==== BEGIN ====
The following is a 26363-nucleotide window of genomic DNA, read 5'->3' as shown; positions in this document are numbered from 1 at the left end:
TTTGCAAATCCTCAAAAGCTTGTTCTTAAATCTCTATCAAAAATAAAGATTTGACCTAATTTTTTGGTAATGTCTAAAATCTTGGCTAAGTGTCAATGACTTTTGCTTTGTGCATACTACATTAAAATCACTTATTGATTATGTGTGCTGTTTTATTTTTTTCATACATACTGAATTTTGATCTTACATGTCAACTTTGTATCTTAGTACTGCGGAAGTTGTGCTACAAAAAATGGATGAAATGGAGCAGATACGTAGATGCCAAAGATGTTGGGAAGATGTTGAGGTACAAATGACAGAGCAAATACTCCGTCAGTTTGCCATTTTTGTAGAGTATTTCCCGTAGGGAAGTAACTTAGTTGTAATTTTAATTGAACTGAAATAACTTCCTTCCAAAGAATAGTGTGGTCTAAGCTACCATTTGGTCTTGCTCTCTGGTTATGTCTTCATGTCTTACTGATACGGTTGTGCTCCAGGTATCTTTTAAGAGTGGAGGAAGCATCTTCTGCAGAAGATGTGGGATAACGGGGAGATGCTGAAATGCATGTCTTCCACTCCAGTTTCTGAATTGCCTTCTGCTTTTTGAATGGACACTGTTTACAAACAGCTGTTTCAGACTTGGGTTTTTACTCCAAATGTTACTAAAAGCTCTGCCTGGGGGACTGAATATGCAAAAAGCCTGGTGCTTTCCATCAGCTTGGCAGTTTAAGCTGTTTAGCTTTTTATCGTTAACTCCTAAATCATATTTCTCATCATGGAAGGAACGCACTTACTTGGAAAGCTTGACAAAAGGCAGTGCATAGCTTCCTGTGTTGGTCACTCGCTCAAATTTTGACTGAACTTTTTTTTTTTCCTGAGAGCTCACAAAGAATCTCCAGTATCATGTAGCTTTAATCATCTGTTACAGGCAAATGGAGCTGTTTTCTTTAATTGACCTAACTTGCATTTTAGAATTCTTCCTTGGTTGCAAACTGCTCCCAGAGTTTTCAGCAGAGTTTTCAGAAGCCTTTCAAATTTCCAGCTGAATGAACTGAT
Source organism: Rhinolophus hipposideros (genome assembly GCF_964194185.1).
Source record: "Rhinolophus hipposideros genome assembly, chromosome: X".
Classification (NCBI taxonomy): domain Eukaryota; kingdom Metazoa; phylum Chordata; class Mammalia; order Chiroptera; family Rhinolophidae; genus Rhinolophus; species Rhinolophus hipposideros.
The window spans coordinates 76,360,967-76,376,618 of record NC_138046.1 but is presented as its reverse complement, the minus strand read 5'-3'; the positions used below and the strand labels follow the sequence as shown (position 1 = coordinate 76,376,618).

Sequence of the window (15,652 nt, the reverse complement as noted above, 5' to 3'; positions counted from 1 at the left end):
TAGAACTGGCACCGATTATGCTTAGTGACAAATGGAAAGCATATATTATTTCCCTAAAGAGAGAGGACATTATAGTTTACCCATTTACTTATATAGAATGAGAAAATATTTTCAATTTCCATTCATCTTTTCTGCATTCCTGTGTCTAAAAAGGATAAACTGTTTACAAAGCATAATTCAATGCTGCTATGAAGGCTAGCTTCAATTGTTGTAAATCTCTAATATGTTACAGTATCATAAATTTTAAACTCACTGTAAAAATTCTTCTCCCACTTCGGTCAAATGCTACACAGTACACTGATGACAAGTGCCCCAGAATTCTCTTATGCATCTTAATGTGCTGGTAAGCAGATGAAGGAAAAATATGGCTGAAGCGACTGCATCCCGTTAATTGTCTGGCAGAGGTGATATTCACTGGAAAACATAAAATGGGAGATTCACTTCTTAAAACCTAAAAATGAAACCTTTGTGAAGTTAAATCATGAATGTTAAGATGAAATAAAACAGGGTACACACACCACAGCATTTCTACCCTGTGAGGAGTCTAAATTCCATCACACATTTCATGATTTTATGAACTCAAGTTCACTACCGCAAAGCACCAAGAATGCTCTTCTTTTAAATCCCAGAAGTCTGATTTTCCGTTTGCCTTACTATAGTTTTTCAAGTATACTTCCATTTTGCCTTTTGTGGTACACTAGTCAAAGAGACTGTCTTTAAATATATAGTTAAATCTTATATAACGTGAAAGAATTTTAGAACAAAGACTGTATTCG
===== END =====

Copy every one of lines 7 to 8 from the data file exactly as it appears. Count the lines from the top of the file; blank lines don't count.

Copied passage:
Sequence of the window (15,652 nt, the reverse complement as noted above, 5' to 3'; positions counted from 1 at the left end):
TAGAACTGGCACCGATTATGCTTAGTGACAAATGGAAAGCATATATTATTTCCCTAAAGAGAGAGGACATTATAGTTTACCCATTTACTTATATAGAATGAGAAAATATTTTCAATTTCCATTCATCTTTTCTGCATTCCTGTGTCTAAAAAGGATAAACTGTTTACAAAGCATAATTCAATGCTGCTATGAAGGCTAGCTTCAATTGTTGTAAATCTCTAATATGTTACAGTATCATAAATTTTAAACTCACTGTAAAAATTCTTCTCCCACTTCGGTCAAATGCTACACAGTACACTGATGACAAGTGCCCCAGAATTCTCTTATGCATCTTAATGTGCTGGTAAGCAGATGAAGGAAAAATATGGCTGAAGCGACTGCATCCCGTTAATTGTCTGGCAGAGGTGATATTCACTGGAAAACATAAAATGGGAGATTCACTTCTTAAAACCTAAAAATGAAACCTTTGTGAAGTTAAATCATGAATGTTAAGATGAAATAAAACAGGGTACACACACCACAGCATTTCTACCCTGTGAGGAGTCTAAATTCCATCACACATTTCATGATTTTATGAACTCAAGTTCACTACCGCAAAGCACCAAGAATGCTCTTCTTTTAAATCCCAGAAGTCTGATTTTCCGTTTGCCTTACTATAGTTTTTCAAGTATACTTCCATTTTGCCTTTTGTGGTACACTAGTCAAAGAGACTGTCTTTAAATATATAGTTAAATCTTATATAACGTGAAAGAATTTTAGAACAAAGACTGTATTCG